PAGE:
The Virtues of Blogging

Andrew Sullivan, has, I think, hit upon one of the key virtues of the blog as a tool for journalism; he writes in his “Blogger Manifesto” that “Peer-to-peer journalism, I realized, had a huge advantage over old-style journalism. It could marshall the knowledge and resources of thousands, rather than the certitudes of the few.”

Blogging-as-journalism then shares the advantages of open source software—you have hundreds, perhaps thousands, of bug finders, fixers, and coders working because they want to. And I think this “open source” effect is one of the potential side effects of using blogs for instruction. You are helping students find a voice, a personal commitment to their words and thoughts, and you are teaching them to think about audience, one of the central requirements of good writing. These are all Good Things.

Since I started really thinking about blogs—and deliberately reading and researching them—I’ve slowly realized that one could argue that my central Celtic Studies Resources site is a blog, a blog with categories, and stories.

Cascading Style Sheets

I’ve looked at articles recommending Cascading Style Sheets before, but I’ve always been frustrated by the browser incompatibilities and bugs. For the last month or so I’ve been following css discussions more closely, and I’m going to try using css again. I still don’t quite understand why people hate tables—I find them to be very useful—but the ability to use a style sheet for my sixty-something pages does appeal to me. So I’m taking a closer look.

I’ve found some good resources—this series of Apple tutorials, for one, and WebMonkey’s Style Sheet Guide then there’s Dave Raggett’s guide—and his useful “ccs readiness” checker HTML Tidy (I’m using Terry Teague’s BBTidy BBEdit plug in port). I’ve also found WDG’s Quick Tutorial and the New York Public Library Style Guide helpful, not to mention all the resources at the CSS Pointers Group.

Next of course is xml.

Yet More Blogs—And some Perls

So in my frenzied selfless search for blog tools, in between writing my dissertation, I took a look at Radio Userland. Cool. I think. Yeah, cool, but I think it’s more than it seems. It lets you automatically fetch “headlines” from a list of sites. I chose to look at O’Reilly’s Perl.com, and found a link to an article on the perils of Perl for the unwary, specifically, finding and downloading .CGIs. There’s a nifty checklist of things to watch out for, worth knowing about. Part of the article is a plug for .nms, a SourceForge project, as a source for solid Perl scripts, but it is nonetheless interesting.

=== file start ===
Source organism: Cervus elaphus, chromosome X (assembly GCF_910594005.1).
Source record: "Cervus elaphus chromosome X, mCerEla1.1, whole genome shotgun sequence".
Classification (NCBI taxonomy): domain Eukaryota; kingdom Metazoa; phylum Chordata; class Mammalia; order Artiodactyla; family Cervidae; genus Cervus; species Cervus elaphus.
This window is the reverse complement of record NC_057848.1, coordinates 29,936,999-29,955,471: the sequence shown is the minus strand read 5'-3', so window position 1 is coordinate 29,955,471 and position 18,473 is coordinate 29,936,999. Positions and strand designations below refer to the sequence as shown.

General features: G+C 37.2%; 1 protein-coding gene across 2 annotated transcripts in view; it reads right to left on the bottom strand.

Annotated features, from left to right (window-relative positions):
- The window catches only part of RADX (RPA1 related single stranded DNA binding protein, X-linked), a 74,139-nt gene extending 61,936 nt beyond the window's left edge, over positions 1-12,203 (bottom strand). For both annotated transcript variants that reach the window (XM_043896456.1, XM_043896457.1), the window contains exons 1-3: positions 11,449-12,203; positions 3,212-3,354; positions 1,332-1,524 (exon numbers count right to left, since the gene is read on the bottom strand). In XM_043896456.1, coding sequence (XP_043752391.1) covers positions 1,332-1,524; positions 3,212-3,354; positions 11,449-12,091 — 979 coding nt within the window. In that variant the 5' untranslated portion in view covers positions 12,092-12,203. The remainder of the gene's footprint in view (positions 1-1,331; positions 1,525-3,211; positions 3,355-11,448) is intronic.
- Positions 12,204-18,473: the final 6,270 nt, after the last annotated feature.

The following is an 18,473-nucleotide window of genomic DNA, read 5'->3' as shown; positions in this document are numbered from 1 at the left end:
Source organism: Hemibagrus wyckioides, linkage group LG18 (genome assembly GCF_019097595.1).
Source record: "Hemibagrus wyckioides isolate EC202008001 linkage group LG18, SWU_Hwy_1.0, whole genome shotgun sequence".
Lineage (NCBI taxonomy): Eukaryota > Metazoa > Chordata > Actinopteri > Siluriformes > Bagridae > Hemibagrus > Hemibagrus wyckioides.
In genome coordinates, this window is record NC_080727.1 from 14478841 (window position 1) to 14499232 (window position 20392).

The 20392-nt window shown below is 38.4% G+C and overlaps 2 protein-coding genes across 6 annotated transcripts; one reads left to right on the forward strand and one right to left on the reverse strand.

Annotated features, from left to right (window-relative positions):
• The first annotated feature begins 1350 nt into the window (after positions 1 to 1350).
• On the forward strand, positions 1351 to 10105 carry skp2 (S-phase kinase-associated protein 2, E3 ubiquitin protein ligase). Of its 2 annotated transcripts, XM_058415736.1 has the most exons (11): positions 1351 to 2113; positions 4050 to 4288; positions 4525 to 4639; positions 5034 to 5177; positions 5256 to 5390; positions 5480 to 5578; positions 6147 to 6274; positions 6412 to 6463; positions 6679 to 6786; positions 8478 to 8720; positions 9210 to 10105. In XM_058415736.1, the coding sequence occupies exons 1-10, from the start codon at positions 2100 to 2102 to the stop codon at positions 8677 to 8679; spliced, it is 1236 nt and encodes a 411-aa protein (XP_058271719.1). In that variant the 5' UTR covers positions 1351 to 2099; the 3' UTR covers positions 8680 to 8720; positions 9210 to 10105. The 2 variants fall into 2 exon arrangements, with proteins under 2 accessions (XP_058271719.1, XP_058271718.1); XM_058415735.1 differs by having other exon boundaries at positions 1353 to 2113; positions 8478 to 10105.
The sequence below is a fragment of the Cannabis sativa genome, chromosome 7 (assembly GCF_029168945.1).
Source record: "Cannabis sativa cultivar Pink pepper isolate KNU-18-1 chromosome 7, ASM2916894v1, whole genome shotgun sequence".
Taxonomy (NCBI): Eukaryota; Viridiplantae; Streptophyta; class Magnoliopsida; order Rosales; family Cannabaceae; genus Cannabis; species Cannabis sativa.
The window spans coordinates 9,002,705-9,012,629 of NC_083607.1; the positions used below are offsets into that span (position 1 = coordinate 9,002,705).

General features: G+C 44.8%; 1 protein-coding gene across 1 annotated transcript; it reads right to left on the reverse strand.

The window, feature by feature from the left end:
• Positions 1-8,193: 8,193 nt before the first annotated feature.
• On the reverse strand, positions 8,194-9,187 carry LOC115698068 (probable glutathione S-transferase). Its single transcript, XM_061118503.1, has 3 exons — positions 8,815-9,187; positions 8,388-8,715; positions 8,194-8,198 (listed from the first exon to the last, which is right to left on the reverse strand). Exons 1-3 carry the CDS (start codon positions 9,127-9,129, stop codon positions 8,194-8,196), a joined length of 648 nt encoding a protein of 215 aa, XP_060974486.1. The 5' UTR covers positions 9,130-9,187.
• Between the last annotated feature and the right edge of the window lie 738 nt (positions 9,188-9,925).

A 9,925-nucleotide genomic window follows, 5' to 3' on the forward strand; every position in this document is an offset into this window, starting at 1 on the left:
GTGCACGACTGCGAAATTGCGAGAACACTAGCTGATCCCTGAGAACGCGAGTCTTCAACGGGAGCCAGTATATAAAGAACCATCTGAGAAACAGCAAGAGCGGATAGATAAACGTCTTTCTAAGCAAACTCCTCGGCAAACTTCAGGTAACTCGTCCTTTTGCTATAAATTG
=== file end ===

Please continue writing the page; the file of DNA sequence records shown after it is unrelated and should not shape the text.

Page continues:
More Open Source for Education

Yes, I’m still looking. I’ve found a couple more sites that are collecting information about open source projects of interest to education. There’s an article in NewsForge about SchoolForge, but the stuff that looks viable to me is mostly at the more traditional sites like Fresh Meat, or CPAN, the mother lode of Perl modules. Which reminds me, there’s now a well organized site at perl.org, for learners.

Software doesn’t have to be New to be Good

Lately I’ve been talking to others in IT who are, like me, interested in solid products with good interfaces,and are taking advantage of stable but geeky standard protocols and unix tools and applications but putting a web front end on them.

I’ve been thinking about doing this with an NNTP server. Network News Transport Protocol is what makes UseNet newsgroups work, from a server perspective. Most of the discussion board products are monolingual; UseNet News is not, and readers are designed to support pretty much any language someone would post to UseNet in. News is threaded, and there are a number of ways to integrate HTML front ends. Why not use News as a discussion bard?

There are scads of News servers, but I keep hearing about DNews News Server, which runs on Macs, among other platforms. It’s particularly interesting since user authorization controls allow read and/or post access to be restricted for particular users or newsgroups; NetWin, the developer, also offers dBabble, chat server and webNews, a .cgi for a web front end to a news server. NewsRunner is a neat Mac application you can point to your News Server, and it will convert posts to HTML, text, digest form, email, or database and archive them. We were early adopters of Web Crossing, which supports UseNet news groups via the web or a client, email, private discussion boards with customizable templates, chat, and ssl connections.